Richard Serra was a well known and respected American sculptor, but his 1981 work Tilted Arc caused an uproar when it was unveiled in Lower Manhattan’s Federal Plaza.
Typical of Serra’s works, Tilted Arc was a long, bending wall meant to evoke geometric harmony and attract more people to the area. “But to a worker who doesn’t know the work of Richard Serra, there’s suddenly a wall bisecting the plaza that you traverse every day to get into your office,” Tuttle explains.
There was no advance notice or dialogue with the community, “and so you have a moment where art and the public are at cross purposes,” she says. “What should’ve been a great piece of art in a totally democratic space became something alienating.”
The work was eventually removed in 1989 and remains in a warehouse. “It was instructive to a lot of artists in terms of doing some groundwork in advance beyond just the form and shape and physical organization of the space.”
The Alamo by Tony Rosenthal, 1967. Credit: Getty Images
The Alamo: Too beloved to be temporary
Arguably the most popular piece of public art ever erected in the city is The Alamo, better known as The Cube that sits in Astor Place. Tony Rosenthal’s work was part of a large outdoor exhibition called Sculpture and Environment in 1967 with works all over Manhattan, but is the only piece that remains.
“It was really popular and it became an icon for Astor Place,” Tuttle says, noting that people loved The Alamo because it could be rotated and turned the plaza around it into a hangout.
Tuttle recalls when it was removed for cleaning and conservation in November 2014, “there was this uproar on the internet. It’s back now and better than ever, but there was this sense that this thing had been taken from us.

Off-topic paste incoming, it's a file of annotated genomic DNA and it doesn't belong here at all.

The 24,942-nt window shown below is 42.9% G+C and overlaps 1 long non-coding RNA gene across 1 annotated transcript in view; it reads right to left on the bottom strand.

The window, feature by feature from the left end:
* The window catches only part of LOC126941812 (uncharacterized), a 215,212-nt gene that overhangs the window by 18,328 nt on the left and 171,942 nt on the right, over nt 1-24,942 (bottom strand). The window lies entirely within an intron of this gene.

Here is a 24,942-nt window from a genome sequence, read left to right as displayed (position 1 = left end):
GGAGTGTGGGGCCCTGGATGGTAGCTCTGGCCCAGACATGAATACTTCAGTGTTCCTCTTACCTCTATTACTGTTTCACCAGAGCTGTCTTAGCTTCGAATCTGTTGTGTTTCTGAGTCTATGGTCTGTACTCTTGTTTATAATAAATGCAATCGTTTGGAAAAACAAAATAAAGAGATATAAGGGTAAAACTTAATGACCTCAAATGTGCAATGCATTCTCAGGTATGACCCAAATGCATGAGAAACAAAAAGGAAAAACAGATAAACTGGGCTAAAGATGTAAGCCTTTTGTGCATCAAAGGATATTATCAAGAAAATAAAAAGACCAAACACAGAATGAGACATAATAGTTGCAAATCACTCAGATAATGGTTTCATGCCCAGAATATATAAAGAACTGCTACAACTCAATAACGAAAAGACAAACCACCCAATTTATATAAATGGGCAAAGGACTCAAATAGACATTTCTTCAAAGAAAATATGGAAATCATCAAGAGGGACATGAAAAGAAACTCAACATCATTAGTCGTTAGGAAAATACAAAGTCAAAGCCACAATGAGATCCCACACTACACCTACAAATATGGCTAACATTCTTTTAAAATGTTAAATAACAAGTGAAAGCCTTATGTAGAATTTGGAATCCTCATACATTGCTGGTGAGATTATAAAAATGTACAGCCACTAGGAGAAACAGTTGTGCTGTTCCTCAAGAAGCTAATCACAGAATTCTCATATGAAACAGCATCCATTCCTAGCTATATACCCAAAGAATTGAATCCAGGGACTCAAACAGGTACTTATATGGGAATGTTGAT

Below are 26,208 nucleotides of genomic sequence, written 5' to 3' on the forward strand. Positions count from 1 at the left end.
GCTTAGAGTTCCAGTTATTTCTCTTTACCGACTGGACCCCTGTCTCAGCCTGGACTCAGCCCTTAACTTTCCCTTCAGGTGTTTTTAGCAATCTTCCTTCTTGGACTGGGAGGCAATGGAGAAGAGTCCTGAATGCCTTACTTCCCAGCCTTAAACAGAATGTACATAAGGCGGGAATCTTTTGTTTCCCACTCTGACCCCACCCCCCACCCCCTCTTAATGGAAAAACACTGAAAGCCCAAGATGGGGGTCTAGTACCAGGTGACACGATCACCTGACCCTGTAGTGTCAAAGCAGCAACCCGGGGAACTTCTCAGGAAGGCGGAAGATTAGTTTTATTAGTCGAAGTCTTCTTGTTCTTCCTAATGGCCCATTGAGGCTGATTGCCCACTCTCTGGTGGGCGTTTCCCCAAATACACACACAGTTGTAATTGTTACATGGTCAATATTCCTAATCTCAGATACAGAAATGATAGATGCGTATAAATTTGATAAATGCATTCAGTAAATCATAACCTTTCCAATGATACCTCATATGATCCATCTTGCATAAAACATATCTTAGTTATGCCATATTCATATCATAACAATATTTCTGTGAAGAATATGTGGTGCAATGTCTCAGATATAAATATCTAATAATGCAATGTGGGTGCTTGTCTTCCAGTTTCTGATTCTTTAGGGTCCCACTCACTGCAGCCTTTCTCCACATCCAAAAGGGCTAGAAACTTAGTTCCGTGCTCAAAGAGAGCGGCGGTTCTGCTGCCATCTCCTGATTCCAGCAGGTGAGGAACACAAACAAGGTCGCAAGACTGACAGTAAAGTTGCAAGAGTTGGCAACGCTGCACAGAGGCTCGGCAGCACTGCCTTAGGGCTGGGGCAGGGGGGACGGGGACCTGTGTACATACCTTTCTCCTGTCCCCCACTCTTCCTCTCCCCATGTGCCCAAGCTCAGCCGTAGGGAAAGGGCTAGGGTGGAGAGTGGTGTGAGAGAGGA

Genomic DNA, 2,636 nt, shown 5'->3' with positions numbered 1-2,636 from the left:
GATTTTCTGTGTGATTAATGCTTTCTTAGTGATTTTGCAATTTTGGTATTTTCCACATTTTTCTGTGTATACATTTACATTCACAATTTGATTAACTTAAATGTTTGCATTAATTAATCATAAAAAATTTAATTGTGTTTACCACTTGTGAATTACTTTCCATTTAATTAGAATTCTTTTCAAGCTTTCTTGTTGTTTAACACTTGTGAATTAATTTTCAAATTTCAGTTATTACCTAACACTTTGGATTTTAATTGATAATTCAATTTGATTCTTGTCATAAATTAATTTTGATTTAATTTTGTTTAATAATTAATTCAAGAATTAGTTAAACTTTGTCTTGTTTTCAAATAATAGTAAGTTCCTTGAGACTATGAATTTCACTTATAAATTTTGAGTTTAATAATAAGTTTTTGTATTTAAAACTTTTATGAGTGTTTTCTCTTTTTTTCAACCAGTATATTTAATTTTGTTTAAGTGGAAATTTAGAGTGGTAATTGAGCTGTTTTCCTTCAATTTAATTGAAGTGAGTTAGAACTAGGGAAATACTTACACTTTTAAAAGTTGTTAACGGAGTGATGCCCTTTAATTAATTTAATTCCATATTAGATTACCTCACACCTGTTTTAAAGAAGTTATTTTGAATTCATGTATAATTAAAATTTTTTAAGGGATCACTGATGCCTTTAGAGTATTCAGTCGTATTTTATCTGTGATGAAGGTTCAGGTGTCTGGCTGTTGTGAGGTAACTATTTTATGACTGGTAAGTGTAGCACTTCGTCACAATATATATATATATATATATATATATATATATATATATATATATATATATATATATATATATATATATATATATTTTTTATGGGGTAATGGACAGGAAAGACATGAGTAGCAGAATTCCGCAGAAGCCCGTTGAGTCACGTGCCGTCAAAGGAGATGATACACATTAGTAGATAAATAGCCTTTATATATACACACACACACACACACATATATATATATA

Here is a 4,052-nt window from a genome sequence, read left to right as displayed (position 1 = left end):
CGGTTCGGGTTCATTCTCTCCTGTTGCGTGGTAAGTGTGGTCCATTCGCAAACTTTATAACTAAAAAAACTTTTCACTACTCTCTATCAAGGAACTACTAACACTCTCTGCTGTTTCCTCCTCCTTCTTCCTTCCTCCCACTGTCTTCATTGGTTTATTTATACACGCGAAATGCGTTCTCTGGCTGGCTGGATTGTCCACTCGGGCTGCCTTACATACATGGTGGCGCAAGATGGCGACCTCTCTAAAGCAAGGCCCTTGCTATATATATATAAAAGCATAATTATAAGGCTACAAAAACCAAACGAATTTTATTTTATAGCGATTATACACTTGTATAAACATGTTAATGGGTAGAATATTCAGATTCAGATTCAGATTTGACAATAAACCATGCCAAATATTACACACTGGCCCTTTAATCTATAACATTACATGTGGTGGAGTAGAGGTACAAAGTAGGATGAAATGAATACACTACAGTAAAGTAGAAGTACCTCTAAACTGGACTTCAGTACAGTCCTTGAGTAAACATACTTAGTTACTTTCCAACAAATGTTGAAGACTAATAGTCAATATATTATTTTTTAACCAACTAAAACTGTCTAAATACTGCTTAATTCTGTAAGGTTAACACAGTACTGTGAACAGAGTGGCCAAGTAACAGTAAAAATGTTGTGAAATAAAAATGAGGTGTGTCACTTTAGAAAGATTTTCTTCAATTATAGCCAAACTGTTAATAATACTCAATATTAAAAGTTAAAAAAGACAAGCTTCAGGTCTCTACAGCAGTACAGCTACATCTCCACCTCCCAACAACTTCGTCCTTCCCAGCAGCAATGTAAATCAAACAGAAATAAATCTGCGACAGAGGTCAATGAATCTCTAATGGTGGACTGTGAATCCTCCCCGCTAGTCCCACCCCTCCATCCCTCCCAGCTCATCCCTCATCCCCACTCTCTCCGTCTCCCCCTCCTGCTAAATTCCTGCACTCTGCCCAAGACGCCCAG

“It was not meant to stay, and it just stuck,” she says. “It was like, ‘How could we imagine Astor Place without that cube?’”
Tribute in Light, 2002. Credit: Getty Images
Tribute in Light: Healing a broken city
While public memorials are not necessarily considered public art because they “serve a slightly different purpose,” there is one example of artists creating an impromptu work that helped New York City when it needed it most.
Beloved since its debut in 2002, Tribute in Light consists of two powerful beams representing the World Trade Center towers that are lit up in Lower Manhattan every year on the anniversary of the Sept. 11, 2001 terror attacks.
“Talk about stepping into a void during a period of not just rawness but controversy in New York City,” says Tuttle, referring to the prolonged debate over what the permanent memorial should be.
“A collection of artists [John Bennett, Gustavo Boneverdi, Richard Nash Gould, Julian LaVerdiere and Paul Myoda] came together to create an incredibly simple and incredibly powerful tribute.”